Your doctor will likely start by asking about your symptoms and your personal and family medical history. They’ll likely perform a physical exam to assess for other medical issues, such as a stroke that affects blood flow to one of your eyes.

Other conditions that could cause similar symptoms include:

  • Amaurosis fugax, temporary blindness due to a lack of blood flow to the eye. It can happen because of a blockage in an artery that leads to the eye.
  • Spasms in the artery that brings blood to the retina
  • Giant cell arteritis, a problem that causes inflammation in blood vessels. It can lead to vision problems and blindness.
  • Other blood vessel problems related to autoimmune diseases
  • Substance use disorder or overusing illicit drugs
  • Conditions that keep your blood from clotting normally, like sickle cell disease and polycythemia
  • Stroke or transient ischemic attack (TIA)

Ocular migraine and retinal migraine are used interchangeably. The older term is "ocular migraine," and doctors used it to refer to any migraine that had visual symptoms. They would call a migraine with a visual aura and a retinal migraine an ocular migraine. 

The newer term is "retinal migraine," and doctors may prefer this term because it specifically refers to the type of migraine where visual symptoms occur in one eye.


The visual symptoms of an ocular migraine usually last less than 60 minutes. If you get them less often than once a month, you probably won't need specific treatment.  In this case, stop what you're doing and rest your eyes until your vision goes back to normal. If you have a headache, take a pain reliever that your doctor recommends.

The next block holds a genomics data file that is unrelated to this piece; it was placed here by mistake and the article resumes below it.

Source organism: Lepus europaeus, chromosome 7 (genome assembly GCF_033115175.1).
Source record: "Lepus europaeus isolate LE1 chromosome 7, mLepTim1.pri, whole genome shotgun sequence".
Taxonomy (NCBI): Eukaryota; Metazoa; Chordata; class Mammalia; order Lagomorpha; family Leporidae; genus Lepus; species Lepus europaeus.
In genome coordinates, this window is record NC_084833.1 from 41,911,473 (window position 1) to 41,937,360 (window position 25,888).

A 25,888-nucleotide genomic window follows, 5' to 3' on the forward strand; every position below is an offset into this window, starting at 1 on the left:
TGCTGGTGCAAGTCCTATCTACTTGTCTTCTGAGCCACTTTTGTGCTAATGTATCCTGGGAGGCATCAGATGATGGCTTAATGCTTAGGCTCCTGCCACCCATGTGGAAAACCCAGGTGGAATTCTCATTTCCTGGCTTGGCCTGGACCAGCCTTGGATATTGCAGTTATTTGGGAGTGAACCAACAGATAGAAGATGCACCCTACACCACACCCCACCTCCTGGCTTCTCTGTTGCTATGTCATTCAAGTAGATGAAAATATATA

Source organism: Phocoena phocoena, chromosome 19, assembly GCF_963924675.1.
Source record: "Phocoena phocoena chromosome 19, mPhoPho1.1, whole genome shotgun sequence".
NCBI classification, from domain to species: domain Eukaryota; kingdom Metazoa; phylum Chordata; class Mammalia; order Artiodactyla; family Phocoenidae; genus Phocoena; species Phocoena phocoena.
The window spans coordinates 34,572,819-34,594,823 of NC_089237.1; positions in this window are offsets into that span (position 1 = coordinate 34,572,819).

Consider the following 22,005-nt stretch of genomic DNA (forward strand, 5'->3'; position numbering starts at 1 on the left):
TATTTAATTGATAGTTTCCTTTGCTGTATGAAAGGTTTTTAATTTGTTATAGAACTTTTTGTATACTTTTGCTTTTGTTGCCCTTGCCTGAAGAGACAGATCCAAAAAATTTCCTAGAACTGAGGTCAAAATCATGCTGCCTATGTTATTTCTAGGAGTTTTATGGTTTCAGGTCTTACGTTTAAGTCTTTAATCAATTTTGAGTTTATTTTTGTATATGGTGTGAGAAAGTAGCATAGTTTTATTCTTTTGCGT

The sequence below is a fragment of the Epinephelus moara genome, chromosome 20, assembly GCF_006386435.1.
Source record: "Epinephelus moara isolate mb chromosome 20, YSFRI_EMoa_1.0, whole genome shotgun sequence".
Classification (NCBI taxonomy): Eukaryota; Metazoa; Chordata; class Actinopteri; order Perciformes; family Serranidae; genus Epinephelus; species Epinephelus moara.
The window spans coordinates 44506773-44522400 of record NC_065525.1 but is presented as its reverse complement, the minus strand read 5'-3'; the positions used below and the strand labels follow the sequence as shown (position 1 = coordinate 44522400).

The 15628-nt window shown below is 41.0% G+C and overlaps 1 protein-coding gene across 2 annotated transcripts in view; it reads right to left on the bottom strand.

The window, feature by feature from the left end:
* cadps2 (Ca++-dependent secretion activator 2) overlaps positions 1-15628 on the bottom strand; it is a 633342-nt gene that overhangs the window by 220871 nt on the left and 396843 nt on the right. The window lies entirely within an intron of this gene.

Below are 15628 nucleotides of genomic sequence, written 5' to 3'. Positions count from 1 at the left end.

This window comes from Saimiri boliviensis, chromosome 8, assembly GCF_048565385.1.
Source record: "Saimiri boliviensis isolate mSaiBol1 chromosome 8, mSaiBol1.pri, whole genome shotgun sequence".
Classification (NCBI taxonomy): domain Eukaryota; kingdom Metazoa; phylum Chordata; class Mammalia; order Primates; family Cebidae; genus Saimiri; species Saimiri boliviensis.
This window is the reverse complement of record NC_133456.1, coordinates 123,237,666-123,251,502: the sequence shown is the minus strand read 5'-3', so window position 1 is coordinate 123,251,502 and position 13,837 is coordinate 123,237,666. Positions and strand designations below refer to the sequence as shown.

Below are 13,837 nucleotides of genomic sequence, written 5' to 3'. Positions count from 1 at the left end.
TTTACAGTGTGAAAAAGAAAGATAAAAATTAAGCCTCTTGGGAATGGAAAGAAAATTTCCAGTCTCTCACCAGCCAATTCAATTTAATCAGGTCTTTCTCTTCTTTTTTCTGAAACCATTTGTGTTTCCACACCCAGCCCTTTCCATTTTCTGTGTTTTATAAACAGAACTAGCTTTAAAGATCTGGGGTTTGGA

To help prevent your migraines, avoid triggers. For instance:

  • Stop smoking.
  • Avoid foods and drinks that trigger your migraines.
  • Stay hydrated.
  • Follow your doctor's advice for managing your blood pressure.
  • Manage your stress in a healthy way.
  • Change to a different method of birth control if you take birth control pills.

Medications for ocular migraine

There hasn't been much research on the best way to treat or prevent ocular migraine. Your doctor may recommend one or more drugs, such as:

Devices to prevent ocular migraine

The market also offers various devices to prevent ocular migraine. For instance:

  • sTMS mini gives off a magnetic pulse that stimulates part of the brain. You hold it at the back of your head at the first sign of a headache. 
  • Nerivio is a wireless remote electrical neuromodulation device that you put on your upper arm at the beginning of migraine headaches.
  • Cefalys is a portable headband-like tool that you use for 20 minutes once a day. It gives electrical impulses on the skin at the forehead and stimulates a nerve associated with migraine headaches. When it's on, you'll probably feel a tingling or massaging sensation.
  • gammaCore is a noninvasive vagus nerve stimulator that sends mild electrical stimulation to your vagus nerve. This helps ease pain or helps prevent onset of a migraine.

Some lifestyle habits and home remedies and that may help you manage your symptoms include:

Get enough sleep. Good sleep habits can help you avoid migraines and ease your symptoms. Experts suggest you go to bed and wake up at the same time every day, avoid screen time before you go to bed, and spend some time in natural light during the day. If you feel a migraine coming on during the day and you're able to, try to take a nap.

Get enough exercise. Obviously, don't exercise while you have a migraine, but getting some regular light impact exercise may help prevent attacks and lessen symptoms when you do have them. Experts suggest that walking and yoga are good options for a light-impact exercise. If you feel a migraine coming on, some people say that doing a bit of light exercise can stop their migraine before it gets bad.